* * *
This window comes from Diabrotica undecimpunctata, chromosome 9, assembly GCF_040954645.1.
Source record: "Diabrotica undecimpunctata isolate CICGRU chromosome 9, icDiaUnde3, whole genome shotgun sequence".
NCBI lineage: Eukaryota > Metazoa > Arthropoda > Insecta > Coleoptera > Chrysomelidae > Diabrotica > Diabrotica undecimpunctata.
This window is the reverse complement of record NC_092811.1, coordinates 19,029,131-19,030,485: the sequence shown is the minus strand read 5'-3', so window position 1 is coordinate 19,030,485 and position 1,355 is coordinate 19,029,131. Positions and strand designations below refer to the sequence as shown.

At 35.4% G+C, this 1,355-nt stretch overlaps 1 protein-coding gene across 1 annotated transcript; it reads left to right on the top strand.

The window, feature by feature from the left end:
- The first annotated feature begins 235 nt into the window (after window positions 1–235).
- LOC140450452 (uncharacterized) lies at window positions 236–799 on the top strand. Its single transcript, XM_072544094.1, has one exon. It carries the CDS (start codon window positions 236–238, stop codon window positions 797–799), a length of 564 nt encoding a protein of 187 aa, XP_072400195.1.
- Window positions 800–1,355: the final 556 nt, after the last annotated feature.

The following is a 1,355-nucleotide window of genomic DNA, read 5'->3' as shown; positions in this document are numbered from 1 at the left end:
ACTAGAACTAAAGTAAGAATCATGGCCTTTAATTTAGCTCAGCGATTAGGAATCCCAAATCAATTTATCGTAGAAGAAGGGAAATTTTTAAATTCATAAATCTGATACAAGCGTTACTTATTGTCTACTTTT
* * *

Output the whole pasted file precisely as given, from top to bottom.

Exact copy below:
This window comes from Diabrotica undecimpunctata, chromosome 9, assembly GCF_040954645.1.
Source record: "Diabrotica undecimpunctata isolate CICGRU chromosome 9, icDiaUnde3, whole genome shotgun sequence".
NCBI lineage: Eukaryota > Metazoa > Arthropoda > Insecta > Coleoptera > Chrysomelidae > Diabrotica > Diabrotica undecimpunctata.
This window is the reverse complement of record NC_092811.1, coordinates 19,029,131-19,030,485: the sequence shown is the minus strand read 5'-3', so window position 1 is coordinate 19,030,485 and position 1,355 is coordinate 19,029,131. Positions and strand designations below refer to the sequence as shown.

At 35.4% G+C, this 1,355-nt stretch overlaps 1 protein-coding gene across 1 annotated transcript; it reads left to right on the top strand.

The window, feature by feature from the left end:
- The first annotated feature begins 235 nt into the window (after window positions 1–235).
- LOC140450452 (uncharacterized) lies at window positions 236–799 on the top strand. Its single transcript, XM_072544094.1, has one exon. It carries the CDS (start codon window positions 236–238, stop codon window positions 797–799), a length of 564 nt encoding a protein of 187 aa, XP_072400195.1.
- Window positions 800–1,355: the final 556 nt, after the last annotated feature.

The following is a 1,355-nucleotide window of genomic DNA, read 5'->3' as shown; positions in this document are numbered from 1 at the left end:
ACTAGAACTAAAGTAAGAATCATGGCCTTTAATTTAGCTCAGCGATTAGGAATCCCAAATCAATTTATCGTAGAAGAAGGGAAATTTTTAAATTCATAAATCTGATACAAGCGTTACTTATTGTCTACTTTT